Western Cape: DA nibbles at 60%

DA leader Helen Zille's party walked away with 59.5% of the Western Cape's provincial vote. (Madelene Cronje, M&G)

DA leader Helen Zille's party walked away with 59.5% of the Western Cape's provincial vote. (Madelene Cronje, M&G)

A vote here and a vote there and the Democratic Alliance (DA) could have made it 60% in its home province. Instead it had to settle for 59.5% of the provincial vote, missing out on that particular brag, though it still fared better in the Western Cape than the ANC will in Gauteng.

The DA gained 3.3 percentage points on top of its provincial share in 2009 and that of Patricia de Lille’s Independent Democrats in that election; the two parties have since merged.

The ANC failed to significantly increase its share of the vote in the province, as it had hoped, but likewise avoided the embarrassing decline the DA would have wished for. Assured of outright victory in every other province, the ANC had to settle for 32.8% of the provincial vote. That is up 1.2 percentage points on 2009.

The Economic Freedom Fighters (EFF) came in a distant third at 2.1%, and the ACDP was the only other party to make whole-number percentages, though it was slightly down against five years ago.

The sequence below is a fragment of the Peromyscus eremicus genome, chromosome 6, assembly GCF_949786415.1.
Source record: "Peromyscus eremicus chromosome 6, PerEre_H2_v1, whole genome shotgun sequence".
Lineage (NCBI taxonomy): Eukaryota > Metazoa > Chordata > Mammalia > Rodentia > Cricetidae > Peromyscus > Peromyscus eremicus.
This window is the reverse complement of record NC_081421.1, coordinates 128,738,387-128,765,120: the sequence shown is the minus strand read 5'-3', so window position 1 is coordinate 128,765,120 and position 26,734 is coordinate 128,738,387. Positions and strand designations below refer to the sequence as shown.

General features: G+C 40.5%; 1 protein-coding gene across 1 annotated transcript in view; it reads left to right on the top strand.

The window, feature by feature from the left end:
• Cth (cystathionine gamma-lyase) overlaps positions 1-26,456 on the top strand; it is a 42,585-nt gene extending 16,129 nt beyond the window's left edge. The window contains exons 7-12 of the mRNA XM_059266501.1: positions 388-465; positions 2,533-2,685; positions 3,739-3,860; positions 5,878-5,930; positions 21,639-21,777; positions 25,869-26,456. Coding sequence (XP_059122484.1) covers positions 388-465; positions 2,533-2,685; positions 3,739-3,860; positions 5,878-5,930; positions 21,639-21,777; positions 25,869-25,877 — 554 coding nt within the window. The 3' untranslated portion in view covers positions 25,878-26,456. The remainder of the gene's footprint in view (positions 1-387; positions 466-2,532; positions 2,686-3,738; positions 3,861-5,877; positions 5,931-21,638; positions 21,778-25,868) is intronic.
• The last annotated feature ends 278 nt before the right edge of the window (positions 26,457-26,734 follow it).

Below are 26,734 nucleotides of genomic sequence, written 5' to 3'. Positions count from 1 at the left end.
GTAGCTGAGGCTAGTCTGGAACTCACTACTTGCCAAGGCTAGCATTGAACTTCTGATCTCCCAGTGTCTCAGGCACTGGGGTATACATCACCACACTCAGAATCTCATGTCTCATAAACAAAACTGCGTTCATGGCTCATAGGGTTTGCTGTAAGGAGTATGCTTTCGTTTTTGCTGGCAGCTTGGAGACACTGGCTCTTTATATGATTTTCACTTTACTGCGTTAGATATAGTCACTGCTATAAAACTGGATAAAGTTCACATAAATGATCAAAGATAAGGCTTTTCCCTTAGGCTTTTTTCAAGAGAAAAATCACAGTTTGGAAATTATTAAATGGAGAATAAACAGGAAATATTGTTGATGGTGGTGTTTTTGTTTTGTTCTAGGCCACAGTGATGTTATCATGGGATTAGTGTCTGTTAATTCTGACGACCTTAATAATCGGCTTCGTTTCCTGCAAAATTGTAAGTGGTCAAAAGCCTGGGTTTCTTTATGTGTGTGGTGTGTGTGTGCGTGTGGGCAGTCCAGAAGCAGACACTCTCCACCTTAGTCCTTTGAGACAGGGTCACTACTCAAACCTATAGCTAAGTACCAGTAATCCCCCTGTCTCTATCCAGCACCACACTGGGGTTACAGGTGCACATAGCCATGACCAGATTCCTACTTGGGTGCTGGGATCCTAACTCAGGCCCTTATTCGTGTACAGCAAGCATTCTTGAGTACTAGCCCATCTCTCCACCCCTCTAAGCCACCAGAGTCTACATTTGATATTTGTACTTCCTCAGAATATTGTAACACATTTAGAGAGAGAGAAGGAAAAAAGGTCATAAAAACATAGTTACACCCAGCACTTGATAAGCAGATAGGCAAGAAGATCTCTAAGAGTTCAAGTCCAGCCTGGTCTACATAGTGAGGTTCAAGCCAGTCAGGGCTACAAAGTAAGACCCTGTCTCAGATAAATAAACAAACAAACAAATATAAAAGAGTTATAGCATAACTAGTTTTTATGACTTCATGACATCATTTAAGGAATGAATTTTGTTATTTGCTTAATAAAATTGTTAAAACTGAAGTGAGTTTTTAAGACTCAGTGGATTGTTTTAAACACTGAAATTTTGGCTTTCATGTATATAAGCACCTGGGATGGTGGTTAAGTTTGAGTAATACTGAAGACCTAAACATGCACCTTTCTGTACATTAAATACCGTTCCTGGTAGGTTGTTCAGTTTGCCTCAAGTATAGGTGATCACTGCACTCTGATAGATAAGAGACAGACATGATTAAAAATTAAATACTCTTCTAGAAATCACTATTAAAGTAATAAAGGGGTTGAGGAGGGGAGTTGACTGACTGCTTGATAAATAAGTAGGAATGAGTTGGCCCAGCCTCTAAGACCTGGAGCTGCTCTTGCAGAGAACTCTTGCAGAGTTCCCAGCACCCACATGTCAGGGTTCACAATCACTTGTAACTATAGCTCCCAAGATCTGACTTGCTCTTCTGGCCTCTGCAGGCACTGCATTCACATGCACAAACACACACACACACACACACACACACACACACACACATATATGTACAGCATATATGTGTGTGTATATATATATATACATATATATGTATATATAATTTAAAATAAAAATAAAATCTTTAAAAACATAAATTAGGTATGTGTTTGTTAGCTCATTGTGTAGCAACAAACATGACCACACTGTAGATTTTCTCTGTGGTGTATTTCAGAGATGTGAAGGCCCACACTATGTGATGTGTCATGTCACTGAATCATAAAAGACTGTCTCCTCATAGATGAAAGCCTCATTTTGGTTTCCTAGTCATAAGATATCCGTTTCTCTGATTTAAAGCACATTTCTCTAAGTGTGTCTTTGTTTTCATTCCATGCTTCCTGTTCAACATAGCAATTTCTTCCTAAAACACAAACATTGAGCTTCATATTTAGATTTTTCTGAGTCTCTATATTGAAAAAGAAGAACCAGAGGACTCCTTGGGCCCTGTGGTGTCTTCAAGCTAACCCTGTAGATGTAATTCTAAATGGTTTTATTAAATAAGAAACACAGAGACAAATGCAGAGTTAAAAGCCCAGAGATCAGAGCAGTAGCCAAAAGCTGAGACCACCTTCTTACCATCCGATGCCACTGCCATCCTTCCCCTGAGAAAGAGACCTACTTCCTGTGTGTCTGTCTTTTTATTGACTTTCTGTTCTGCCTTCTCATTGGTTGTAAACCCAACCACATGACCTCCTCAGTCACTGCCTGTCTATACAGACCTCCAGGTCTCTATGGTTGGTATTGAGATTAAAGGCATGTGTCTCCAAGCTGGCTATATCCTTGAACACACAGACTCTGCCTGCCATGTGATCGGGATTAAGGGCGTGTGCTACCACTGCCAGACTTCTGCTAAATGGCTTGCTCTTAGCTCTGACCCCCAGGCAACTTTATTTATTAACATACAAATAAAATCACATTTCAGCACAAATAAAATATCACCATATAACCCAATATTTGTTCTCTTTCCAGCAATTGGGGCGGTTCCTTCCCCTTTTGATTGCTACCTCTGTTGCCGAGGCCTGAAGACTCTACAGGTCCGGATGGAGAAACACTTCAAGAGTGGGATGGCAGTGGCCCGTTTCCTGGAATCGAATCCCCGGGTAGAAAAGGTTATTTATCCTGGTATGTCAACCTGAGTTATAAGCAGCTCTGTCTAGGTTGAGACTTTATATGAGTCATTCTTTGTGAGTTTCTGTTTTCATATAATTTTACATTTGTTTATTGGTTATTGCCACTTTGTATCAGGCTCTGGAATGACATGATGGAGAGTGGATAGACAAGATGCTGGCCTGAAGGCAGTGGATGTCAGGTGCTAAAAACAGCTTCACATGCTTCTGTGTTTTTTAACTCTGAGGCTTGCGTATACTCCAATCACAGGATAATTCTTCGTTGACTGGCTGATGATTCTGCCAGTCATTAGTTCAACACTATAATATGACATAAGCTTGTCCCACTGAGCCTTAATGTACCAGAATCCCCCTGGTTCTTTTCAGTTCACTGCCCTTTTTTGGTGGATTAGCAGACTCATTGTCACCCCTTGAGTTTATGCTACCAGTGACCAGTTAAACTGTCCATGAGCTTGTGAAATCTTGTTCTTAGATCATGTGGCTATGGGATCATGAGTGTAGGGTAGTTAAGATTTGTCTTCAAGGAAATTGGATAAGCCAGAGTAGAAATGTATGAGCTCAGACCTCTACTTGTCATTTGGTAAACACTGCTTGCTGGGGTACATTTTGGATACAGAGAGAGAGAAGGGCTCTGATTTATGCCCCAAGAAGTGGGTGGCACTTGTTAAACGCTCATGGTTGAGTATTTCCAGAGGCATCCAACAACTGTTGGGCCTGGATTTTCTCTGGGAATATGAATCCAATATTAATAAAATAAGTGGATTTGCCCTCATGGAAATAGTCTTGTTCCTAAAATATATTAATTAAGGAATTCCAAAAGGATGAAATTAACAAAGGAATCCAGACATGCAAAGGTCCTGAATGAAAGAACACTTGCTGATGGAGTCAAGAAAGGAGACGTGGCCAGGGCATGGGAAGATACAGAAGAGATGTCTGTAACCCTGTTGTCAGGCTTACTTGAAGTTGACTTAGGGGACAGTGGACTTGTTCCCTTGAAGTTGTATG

The gains of the top three came at the expense of Congress of the People (Cope); the breakaway party was beaten into sixth place by Al Jama-ah, the combined banner under which the Al Jama-ah Community Party and the Africa Muslim Party contested the province.

Phillip de Wet

Phillip de Wet

Phillip de Wet writes about politics, society, economics, weird stuff, and the areas where all of these collide.Over the past decade and a half, he has also written about telecommunications, sexually transmitted diseases (STDs), property development, civil liberties, riot policing, mining, movies, the media, and UFOs, among other topics.But never about serious sport, which he knows nothing about.He studied journalism and has never been anything other than a journalist, except for ill-considered stints as a media trainer and starting up new newspapers, magazines and websites, a suspiciously large percentage of which are no longer in business.PGP fingerprint: CF74 7B0F F037 ACB9 779C 902B 793C 8781 4548 D165 Read more from Phillip de Wet


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